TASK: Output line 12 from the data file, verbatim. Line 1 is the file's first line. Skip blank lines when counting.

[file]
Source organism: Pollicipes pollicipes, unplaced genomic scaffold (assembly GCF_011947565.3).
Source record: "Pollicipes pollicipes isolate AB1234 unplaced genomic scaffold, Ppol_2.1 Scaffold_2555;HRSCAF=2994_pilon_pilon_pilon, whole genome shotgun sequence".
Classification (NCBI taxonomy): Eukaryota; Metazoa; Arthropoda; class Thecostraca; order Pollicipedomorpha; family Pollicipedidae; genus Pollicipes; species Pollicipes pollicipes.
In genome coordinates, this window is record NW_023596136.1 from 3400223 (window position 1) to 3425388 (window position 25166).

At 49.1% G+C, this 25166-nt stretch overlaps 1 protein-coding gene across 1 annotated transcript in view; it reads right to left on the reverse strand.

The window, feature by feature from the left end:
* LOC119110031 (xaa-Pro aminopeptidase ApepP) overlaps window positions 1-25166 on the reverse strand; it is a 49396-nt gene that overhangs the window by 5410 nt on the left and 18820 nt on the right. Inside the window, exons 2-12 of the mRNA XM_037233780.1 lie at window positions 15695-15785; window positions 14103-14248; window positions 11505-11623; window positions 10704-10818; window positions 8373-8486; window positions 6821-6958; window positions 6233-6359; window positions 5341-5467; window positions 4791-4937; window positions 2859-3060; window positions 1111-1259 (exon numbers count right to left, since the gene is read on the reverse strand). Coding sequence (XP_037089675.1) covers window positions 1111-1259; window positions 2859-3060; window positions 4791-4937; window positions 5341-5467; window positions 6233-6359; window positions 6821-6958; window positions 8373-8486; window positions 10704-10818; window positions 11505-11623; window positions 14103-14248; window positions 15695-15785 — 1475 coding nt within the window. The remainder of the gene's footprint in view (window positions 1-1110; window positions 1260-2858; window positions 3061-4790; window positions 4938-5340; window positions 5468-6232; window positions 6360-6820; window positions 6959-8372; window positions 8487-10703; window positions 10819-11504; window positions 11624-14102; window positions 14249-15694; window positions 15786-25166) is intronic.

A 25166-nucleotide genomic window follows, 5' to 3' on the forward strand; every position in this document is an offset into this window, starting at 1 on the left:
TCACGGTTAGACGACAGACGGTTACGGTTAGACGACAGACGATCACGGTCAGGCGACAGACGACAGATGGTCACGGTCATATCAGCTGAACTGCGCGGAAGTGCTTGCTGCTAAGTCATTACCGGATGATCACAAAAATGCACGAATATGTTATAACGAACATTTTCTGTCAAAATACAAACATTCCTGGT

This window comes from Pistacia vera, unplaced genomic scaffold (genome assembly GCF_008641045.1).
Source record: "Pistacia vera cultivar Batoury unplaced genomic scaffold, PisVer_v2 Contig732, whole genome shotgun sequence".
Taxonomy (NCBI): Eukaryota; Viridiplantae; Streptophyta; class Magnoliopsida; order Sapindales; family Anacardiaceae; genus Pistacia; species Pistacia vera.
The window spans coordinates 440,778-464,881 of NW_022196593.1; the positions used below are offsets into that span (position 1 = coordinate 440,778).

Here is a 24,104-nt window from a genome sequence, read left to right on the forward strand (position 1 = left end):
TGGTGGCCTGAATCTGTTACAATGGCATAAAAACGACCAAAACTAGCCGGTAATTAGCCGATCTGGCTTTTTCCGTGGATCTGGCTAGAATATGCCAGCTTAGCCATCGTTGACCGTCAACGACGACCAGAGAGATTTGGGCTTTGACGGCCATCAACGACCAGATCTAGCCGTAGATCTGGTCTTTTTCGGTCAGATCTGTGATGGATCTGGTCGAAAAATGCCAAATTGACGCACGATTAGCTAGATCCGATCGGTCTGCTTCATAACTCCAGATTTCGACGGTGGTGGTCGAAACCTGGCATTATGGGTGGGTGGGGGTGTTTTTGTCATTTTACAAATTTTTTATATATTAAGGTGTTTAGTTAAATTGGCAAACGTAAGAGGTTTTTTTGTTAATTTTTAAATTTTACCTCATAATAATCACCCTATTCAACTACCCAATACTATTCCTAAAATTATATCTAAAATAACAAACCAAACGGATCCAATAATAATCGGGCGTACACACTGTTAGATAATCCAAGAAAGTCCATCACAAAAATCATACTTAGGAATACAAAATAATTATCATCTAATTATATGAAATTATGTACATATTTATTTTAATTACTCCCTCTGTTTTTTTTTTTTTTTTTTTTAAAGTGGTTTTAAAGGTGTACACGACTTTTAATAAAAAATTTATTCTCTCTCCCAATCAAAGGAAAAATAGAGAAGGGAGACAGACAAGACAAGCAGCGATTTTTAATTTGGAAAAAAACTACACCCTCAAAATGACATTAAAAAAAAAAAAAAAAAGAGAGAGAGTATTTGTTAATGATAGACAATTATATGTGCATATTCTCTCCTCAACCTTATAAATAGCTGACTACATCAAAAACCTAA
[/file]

Taxonomy (NCBI): Eukaryota; Viridiplantae; Streptophyta; class Magnoliopsida; order Sapindales; family Anacardiaceae; genus Pistacia; species Pistacia vera.